If your church is one that can easily identify with the plight of police officers but not with those of African-Americans grieving the deaths of those shot by police, consider asking an African-American parent to speak for a few moments of what he or she experiences with worries about his or her child. If your church is one that is grieved and angry about the way black lives don’t seem to matter but does not know how to grieve for police officers slain in the course of duty, perhaps ask a godly law enforcement officer to speak about how he or she seeks to live out the ethic of Jesus in maintaining public order. In either case, pray then not only for the person who has offered testimony but for all who are in similar situations.
7. Start and end with good news.
A week filled with violence will shake people, and can remind them of their mortality. Such a week will also remind them of the persistence of sin, both individual and corporate, in the fallen world around us. Our sense of outrage at injustice can remind us that our sense of justice points beyond us to the Judgment Seat of Christ. Remind people then that they are created in the image of God, and loved by him. Call people to see that their secret sins are not secret and will be exposed at judgment. Warn people that life is fleeting. Point people to Jesus Christ who lived out the life we cannot live, bore in his own body the judgment of our sin, and was raised from the power of death. Offer the gospel as the only word that can reconcile us to God and then to each other.
Publication date: July 8, 2016
Many Americans awoke from their Independence Day weekend to read that yet another African-American man had been shot and killed by police. On Tuesday Alton Sterling was confronted by police while selling music CDs outside a convenience store in Baton Rogue. A video posted to social media shows Sterling apparently pinned to the ground by two police officers, before gunshots ring out and Sterling is killed.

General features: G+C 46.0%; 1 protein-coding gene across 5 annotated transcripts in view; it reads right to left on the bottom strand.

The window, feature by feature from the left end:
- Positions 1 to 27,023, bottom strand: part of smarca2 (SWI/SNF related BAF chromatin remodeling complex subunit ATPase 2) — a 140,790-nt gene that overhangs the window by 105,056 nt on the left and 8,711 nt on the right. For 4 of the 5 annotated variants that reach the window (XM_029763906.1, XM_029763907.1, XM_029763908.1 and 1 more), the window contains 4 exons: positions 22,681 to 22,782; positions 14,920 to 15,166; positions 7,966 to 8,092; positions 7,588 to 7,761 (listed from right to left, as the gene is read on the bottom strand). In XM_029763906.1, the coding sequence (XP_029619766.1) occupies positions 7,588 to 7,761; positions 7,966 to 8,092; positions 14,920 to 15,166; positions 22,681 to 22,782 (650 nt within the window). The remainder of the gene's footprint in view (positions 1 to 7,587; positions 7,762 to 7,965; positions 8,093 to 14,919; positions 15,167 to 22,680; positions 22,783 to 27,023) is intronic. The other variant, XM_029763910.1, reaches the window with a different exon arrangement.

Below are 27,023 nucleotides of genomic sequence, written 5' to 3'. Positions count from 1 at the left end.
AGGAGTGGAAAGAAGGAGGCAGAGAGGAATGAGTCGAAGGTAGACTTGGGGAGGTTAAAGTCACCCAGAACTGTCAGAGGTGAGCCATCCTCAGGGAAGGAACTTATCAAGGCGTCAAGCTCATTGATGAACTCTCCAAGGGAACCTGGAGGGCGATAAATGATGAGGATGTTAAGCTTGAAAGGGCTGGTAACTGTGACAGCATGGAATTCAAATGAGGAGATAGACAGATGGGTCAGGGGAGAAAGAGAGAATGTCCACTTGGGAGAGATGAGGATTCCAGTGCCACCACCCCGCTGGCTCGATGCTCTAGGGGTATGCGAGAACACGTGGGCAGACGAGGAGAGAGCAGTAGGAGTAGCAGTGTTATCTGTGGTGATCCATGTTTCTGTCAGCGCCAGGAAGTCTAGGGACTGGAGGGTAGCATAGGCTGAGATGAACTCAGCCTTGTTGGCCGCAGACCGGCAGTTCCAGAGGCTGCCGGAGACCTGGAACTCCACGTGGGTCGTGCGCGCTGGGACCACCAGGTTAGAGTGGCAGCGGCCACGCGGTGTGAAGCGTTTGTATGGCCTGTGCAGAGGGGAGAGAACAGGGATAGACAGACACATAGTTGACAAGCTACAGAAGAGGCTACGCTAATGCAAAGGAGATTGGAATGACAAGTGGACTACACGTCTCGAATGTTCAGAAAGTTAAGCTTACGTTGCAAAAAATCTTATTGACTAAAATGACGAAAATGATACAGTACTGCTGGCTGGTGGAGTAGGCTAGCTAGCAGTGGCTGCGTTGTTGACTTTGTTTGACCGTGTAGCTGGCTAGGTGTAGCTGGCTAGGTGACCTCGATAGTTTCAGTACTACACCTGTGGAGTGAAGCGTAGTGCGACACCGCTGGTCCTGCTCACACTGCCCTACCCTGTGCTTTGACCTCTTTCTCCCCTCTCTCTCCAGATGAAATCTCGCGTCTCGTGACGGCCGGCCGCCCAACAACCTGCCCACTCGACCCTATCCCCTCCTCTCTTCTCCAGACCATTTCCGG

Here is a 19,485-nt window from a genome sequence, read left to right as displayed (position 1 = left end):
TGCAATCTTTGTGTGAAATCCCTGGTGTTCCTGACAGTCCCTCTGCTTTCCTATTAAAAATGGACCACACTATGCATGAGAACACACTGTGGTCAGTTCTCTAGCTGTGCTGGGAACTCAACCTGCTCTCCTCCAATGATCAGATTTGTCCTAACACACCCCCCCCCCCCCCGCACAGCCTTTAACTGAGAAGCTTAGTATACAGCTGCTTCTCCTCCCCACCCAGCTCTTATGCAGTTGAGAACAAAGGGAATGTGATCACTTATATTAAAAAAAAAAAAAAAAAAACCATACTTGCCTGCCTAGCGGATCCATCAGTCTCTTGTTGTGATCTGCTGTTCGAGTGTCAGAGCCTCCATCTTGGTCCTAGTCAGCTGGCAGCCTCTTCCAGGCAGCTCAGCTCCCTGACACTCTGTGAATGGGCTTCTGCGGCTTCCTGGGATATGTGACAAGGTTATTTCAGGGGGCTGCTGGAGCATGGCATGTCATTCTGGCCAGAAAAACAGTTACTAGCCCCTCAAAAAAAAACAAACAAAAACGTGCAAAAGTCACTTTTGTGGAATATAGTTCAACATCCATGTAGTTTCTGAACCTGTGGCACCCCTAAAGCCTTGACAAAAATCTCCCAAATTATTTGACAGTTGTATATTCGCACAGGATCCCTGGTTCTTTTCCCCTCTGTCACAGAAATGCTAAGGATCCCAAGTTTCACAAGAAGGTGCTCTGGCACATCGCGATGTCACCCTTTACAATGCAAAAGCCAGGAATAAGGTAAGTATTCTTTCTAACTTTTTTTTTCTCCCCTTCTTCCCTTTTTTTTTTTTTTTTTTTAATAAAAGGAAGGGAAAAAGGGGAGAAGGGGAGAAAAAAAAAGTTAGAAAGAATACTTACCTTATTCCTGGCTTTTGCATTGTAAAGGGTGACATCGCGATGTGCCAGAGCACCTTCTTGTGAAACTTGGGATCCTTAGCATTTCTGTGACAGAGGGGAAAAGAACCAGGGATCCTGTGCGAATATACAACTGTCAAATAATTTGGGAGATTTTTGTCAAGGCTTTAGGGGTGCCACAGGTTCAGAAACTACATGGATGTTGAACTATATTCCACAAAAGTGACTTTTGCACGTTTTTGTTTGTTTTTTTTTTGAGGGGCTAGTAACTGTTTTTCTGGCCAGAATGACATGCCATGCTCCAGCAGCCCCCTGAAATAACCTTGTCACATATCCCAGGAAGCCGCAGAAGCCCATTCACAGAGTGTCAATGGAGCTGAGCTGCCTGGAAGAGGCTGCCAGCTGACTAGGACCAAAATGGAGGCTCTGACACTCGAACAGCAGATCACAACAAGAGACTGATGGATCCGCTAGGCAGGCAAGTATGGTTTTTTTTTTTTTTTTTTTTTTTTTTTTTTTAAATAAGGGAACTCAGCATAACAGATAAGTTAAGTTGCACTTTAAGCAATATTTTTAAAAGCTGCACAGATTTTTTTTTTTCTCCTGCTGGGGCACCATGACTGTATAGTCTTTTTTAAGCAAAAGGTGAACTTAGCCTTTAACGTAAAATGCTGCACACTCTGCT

Most of us had scarcely caught up with the news when another grisly video went viral. The footage, first posted to Facebook, shows a young black man, Philando Castile, wearing a blood-soaked shirt in his car while his girlfriend tells the camera that he was shot by an officer after reaching for his concealed carry permit. The videos of the deaths of these two men have been seen by millions of Americans on social media, and provoked cries of anger, grief, and frustration.
What we should understand, first, is that this crisis is not new. Many white evangelicals will point to specific cases, and argue that the particulars are more complex in those situations than initial news reports might show. But how can anyone deny, after seeing the sheer number of cases and after seeing those in which the situation is all too clear, that there is a problem in terms of the safety of African-Americans before the law. That’s especially true when one considers the history of a country in which African-Americans have lived with trauma from the very beginning, the initial trauma being the kidnapping and forced enslavement of an entire people with no standing whatsoever before the law. For the black community, these present situations often reverberate with a history of state-sanctioned violence, in a way that many white Americans—including white evangelicals—often don’t understand.
Secondly, we should understand the peril here. The shootings here, and the root causes behind them, come at a time when the United States is hyper-polarized and socially fragmenting. In addition, there’s a resurgent wave of blatant racism and anti-Semitism on display in social media channels and in upheavals around the world. The social bonds in our culture are weak indeed, and ought to cause us to have the same gravity about us that leaders during the Great Depression had, not knowing whether the crisis would propel the nation to greatness in problem-solving or toward meltdown.